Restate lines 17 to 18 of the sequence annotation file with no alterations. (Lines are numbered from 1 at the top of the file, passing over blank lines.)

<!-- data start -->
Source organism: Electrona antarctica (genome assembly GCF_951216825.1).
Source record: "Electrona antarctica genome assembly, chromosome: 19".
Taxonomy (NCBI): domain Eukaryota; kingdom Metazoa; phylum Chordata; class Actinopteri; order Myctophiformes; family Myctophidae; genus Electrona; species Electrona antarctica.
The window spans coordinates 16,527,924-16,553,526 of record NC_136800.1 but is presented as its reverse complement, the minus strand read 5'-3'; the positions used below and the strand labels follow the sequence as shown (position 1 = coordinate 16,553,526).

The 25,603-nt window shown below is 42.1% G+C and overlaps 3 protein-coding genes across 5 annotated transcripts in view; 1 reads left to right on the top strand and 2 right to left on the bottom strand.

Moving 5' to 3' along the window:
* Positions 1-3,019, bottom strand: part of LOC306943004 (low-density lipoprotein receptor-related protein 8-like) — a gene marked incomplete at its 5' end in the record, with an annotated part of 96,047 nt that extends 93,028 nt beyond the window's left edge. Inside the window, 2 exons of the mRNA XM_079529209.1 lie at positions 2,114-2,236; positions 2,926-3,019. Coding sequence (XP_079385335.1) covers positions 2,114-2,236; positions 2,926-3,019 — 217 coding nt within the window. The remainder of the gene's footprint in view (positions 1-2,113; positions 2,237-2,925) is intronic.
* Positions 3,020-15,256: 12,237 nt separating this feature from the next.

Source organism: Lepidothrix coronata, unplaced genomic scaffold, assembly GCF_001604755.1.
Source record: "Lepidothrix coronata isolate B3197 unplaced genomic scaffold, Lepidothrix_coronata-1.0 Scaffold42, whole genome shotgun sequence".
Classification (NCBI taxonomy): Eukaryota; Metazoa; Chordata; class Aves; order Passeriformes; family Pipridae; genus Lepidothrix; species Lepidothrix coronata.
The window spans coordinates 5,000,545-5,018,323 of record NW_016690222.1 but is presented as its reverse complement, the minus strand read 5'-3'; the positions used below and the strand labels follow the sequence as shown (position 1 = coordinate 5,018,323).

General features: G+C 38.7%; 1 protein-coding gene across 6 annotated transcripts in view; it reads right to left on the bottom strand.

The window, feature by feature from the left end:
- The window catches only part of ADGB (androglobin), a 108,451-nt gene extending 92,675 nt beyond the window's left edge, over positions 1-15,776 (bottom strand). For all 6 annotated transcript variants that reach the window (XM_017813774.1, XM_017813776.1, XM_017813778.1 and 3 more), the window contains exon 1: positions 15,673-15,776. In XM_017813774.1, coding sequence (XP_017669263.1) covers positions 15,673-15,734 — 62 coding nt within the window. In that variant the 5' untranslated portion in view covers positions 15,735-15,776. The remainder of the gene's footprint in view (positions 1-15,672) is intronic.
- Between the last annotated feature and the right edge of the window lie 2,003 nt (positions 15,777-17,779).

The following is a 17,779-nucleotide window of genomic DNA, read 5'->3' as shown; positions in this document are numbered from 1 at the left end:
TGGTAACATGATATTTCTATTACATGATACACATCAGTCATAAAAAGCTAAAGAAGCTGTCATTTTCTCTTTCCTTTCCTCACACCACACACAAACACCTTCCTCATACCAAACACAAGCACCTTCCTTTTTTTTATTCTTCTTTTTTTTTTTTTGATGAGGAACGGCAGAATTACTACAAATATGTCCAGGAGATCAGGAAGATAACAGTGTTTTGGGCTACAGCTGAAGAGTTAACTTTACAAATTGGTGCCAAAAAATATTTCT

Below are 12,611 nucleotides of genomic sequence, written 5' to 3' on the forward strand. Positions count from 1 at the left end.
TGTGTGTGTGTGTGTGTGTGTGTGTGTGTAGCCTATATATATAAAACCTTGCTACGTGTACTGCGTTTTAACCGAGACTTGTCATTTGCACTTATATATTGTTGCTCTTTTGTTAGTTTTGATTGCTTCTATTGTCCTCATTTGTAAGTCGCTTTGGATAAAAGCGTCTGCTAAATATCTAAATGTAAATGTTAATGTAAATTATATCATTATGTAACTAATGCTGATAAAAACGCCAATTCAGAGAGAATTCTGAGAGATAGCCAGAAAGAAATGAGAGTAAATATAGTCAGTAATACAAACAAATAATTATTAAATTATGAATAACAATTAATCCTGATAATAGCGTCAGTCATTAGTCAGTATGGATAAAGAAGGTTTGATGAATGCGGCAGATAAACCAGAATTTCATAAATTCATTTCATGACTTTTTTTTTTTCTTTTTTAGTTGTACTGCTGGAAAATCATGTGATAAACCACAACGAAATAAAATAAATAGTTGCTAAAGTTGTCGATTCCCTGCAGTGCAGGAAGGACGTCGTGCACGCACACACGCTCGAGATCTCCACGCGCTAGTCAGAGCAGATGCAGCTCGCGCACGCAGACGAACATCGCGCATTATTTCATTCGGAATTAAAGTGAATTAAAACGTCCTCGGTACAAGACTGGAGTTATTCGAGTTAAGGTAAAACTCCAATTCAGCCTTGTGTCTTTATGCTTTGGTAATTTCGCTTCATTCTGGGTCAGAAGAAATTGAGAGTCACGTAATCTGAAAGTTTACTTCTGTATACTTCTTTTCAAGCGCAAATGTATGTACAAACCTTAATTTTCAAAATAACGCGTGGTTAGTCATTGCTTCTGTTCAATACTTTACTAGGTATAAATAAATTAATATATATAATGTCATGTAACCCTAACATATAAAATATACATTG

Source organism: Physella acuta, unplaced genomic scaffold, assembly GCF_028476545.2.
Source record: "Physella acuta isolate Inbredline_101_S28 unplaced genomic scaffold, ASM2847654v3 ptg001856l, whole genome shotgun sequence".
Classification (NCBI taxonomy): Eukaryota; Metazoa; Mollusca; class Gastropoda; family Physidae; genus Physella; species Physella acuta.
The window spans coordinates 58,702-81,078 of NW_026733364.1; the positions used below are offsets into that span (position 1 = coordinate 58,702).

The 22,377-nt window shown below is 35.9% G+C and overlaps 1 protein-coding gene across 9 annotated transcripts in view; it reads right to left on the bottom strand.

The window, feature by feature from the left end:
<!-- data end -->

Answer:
The following is a 17,779-nucleotide window of genomic DNA, read 5'->3' as shown; positions in this document are numbered from 1 at the left end:
TGGTAACATGATATTTCTATTACATGATACACATCAGTCATAAAAAGCTAAAGAAGCTGTCATTTTCTCTTTCCTTTCCTCACACCACACACAAACACCTTCCTCATACCAAACACAAGCACCTTCCTTTTTTTTATTCTTCTTTTTTTTTTTTTGATGAGGAACGGCAGAATTACTACAAATATGTCCAGGAGATCAGGAAGATAACAGTGTTTTGGGCTACAGCTGAAGAGTTAACTTTACAAATTGGTGCCAAAAAATATTTCT